Create materials/e-books. If you consider yourself especially creative, this one might be a great option for you. There are a number of sites where you can post material that you have created. Teachers Pay Teachers is the most popular, but there are others. In terms of books, creating an e-book isn’t overly difficult, but it does take time. In a future post, I will share the details of how to go about doing it. Know that this avenue of getting extra money often doesn’t produce immediate results even if you already have the materials ready to go. You will need to spend a significant time advertising personally and via social media to create a market for your products.
Be a public speaking coach/presentation consultant. You would be surprised how many people struggle with creating quality presentations and delivering them. For this option, I suggest offering packages of 1-2 consultations focusing on the delivery of the presentation and (if you feel qualified to assist) the content. To find these jobs, check with your local universities especially those that have a high number of professors or graduate students from other countries. You can also find some of these jobs through businesses that hire a large number people from abroad.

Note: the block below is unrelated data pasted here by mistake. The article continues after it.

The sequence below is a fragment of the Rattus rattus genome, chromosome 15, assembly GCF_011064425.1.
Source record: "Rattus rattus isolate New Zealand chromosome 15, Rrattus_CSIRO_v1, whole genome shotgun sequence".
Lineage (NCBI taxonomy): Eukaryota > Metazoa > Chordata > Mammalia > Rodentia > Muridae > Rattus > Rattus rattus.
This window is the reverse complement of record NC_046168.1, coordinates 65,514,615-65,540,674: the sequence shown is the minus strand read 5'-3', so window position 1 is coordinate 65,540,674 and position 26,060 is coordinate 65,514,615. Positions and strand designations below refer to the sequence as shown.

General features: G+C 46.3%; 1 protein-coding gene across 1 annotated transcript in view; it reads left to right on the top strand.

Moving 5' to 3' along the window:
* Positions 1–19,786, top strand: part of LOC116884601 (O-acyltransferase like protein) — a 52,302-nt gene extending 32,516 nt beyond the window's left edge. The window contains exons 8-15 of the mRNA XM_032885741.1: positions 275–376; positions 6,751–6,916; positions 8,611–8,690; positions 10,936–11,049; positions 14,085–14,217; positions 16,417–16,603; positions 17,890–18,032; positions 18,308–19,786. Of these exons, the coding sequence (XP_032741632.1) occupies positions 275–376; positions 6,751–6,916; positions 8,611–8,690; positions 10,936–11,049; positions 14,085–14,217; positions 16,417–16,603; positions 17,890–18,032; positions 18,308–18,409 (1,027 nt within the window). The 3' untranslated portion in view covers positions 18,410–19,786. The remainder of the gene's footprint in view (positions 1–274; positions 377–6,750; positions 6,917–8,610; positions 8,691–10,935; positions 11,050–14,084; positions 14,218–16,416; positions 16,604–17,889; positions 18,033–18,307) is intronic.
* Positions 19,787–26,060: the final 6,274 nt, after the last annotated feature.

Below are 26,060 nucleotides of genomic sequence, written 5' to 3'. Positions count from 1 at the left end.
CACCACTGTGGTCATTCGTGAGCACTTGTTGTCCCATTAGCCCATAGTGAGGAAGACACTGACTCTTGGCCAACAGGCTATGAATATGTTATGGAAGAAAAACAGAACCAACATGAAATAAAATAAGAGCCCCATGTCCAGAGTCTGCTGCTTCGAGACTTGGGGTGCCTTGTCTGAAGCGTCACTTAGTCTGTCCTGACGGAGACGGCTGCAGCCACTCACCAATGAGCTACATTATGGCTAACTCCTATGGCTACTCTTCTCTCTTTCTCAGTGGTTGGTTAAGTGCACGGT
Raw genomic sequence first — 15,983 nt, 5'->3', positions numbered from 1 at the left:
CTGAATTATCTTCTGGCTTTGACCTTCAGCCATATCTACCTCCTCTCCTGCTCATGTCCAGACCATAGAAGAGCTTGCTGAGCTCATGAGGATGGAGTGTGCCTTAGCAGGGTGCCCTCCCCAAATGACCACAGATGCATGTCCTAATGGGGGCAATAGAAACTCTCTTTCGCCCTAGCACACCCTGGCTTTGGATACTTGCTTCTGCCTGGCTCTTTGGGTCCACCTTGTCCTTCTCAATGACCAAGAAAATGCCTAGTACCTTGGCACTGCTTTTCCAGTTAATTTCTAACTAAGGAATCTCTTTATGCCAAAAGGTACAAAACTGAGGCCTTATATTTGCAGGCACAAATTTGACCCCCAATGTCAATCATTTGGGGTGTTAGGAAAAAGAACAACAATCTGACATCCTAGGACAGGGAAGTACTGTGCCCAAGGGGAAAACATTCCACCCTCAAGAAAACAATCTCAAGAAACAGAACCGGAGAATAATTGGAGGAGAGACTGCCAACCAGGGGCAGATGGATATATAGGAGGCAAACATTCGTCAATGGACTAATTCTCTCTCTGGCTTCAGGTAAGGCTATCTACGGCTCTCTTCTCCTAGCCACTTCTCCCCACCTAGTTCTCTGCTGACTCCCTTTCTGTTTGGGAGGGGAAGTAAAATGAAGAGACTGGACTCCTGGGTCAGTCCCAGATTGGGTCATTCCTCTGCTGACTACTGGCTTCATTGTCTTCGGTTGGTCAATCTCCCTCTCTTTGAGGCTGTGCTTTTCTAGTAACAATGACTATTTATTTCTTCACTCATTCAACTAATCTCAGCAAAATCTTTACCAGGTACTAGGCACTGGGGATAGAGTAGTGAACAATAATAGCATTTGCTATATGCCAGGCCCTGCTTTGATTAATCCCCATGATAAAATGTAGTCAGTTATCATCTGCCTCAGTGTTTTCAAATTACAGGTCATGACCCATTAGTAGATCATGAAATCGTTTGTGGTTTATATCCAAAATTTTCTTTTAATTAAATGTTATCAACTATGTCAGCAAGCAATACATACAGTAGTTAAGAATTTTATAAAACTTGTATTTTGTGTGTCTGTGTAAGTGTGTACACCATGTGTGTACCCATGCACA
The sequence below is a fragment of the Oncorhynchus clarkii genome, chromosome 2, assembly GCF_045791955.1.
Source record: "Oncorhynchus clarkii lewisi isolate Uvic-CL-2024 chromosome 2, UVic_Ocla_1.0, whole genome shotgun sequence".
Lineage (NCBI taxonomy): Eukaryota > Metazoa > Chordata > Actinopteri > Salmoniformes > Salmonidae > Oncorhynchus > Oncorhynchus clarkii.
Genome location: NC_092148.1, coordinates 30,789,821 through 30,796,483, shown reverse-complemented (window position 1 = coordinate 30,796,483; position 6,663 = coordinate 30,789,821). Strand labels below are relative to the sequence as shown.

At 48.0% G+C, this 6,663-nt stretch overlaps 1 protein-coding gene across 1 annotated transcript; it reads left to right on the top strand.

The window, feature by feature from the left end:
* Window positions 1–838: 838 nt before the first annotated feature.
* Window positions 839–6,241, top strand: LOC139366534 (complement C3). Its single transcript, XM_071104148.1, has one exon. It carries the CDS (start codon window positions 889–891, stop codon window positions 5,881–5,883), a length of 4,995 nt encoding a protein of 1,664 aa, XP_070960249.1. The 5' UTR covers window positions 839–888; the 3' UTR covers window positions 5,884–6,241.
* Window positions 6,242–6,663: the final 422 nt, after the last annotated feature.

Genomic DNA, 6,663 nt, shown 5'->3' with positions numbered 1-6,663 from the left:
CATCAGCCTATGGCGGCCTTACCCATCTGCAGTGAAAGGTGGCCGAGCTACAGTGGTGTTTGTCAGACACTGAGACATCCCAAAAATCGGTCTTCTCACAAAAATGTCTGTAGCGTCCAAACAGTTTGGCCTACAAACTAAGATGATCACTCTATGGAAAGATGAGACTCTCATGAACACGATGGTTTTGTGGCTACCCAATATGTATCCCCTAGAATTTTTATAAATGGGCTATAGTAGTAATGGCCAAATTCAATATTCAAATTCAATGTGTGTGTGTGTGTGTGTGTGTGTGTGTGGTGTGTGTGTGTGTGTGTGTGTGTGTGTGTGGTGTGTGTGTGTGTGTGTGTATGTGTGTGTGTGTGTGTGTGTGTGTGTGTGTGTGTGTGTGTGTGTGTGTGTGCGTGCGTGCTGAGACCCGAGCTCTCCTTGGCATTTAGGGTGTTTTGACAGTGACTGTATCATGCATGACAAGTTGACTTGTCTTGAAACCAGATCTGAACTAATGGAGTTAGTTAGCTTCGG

Be an audio book narrator. Do you often entertain your students with your great sense of humor or your animated expressions? This option might be a possibility for you. Organizations such as Upwork or ACX offer you the possibility to read the novels and non-fiction works of authors. You can get paid by the hour or more often, you get paid in royalties depending on how the book sells. This job takes a bit of investment to get into, but can be worth it in the long run. This article provides specific details on the process.
Pick up some online lessons. If you find your own clients, this option is fine. However, if you are working with a company from abroad like VIPKID, this is a potential job, but I think you can do much better. The pay is dismally low ($14-16 per hour) for these lessons, and the companies often require that you teach at odd hours of the day and night to match the schedules of their students. You could make more money offering to organize someone’s closet ($25 per hour) or by finding your own online students through Craigslist, social media, or personal connections.